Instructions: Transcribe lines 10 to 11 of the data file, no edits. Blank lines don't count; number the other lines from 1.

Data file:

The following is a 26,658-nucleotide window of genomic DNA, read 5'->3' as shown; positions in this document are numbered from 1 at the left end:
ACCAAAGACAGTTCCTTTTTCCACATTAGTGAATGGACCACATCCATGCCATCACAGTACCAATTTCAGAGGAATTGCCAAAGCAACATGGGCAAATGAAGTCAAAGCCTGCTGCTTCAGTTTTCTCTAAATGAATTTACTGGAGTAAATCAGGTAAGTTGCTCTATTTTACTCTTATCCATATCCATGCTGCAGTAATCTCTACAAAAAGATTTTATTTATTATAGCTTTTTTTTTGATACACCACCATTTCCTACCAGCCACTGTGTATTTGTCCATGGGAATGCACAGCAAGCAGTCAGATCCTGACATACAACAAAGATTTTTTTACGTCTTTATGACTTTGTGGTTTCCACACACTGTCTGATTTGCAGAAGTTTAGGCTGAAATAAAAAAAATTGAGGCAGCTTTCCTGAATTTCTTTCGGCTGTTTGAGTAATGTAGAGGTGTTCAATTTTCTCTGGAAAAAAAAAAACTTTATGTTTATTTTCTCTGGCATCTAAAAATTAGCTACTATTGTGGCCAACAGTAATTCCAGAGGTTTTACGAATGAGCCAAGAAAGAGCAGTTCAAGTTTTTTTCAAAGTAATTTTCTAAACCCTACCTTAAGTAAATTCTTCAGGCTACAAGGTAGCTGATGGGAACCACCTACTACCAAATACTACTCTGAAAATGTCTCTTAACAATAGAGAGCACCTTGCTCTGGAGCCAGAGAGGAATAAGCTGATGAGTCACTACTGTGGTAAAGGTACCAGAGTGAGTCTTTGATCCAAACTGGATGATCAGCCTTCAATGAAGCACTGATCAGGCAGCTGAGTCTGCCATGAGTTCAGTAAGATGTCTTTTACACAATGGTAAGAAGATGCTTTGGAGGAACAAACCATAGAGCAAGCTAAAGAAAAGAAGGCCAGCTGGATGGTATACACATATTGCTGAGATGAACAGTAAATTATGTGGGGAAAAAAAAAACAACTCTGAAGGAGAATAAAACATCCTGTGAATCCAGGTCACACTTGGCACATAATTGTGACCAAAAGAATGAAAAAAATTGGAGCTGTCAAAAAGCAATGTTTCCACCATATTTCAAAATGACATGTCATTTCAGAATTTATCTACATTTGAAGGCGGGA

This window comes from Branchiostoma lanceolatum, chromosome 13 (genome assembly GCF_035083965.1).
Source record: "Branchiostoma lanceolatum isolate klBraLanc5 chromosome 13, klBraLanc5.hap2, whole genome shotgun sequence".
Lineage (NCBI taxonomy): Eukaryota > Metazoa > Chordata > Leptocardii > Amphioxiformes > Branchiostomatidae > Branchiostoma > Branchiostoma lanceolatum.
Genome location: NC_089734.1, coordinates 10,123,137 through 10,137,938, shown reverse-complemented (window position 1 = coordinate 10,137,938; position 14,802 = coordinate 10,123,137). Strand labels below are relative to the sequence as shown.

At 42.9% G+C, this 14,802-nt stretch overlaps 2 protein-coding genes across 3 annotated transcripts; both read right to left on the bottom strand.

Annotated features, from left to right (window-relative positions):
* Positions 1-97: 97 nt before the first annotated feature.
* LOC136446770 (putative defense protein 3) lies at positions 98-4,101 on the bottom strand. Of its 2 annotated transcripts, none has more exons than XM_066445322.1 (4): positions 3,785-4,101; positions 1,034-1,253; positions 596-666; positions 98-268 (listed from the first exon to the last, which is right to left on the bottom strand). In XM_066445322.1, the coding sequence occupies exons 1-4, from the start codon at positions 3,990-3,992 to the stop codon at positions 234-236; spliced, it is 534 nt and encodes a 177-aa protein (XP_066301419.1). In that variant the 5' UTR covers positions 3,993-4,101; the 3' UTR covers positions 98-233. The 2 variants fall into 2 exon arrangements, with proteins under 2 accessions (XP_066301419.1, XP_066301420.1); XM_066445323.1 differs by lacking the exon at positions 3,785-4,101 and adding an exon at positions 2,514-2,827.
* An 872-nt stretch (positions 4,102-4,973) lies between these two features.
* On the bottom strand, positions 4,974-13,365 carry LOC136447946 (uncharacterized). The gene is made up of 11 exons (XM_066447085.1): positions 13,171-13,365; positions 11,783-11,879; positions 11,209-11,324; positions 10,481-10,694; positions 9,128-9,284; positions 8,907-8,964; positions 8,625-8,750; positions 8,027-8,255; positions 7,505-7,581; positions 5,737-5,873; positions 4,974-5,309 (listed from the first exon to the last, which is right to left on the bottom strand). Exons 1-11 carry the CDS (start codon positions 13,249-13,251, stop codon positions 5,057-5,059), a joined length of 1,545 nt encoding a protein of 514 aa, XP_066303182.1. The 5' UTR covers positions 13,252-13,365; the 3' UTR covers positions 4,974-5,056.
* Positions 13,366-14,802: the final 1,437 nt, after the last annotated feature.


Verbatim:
* LOC136446770 (putative defense protein 3) lies at positions 98-4,101 on the bottom strand. Of its 2 annotated transcripts, none has more exons than XM_066445322.1 (4): positions 3,785-4,101; positions 1,034-1,253; positions 596-666; positions 98-268 (listed from the first exon to the last, which is right to left on the bottom strand). In XM_066445322.1, the coding sequence occupies exons 1-4, from the start codon at positions 3,990-3,992 to the stop codon at positions 234-236; spliced, it is 534 nt and encodes a 177-aa protein (XP_066301419.1). In that variant the 5' UTR covers positions 3,993-4,101; the 3' UTR covers positions 98-233. The 2 variants fall into 2 exon arrangements, with proteins under 2 accessions (XP_066301419.1, XP_066301420.1); XM_066445323.1 differs by lacking the exon at positions 3,785-4,101 and adding an exon at positions 2,514-2,827.
* An 872-nt stretch (positions 4,102-4,973) lies between these two features.